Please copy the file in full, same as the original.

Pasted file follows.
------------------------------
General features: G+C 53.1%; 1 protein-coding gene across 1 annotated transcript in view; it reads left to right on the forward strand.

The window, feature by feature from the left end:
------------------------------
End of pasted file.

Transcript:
General features: G+C 53.1%; 1 protein-coding gene across 1 annotated transcript in view; it reads left to right on the forward strand.

The window, feature by feature from the left end: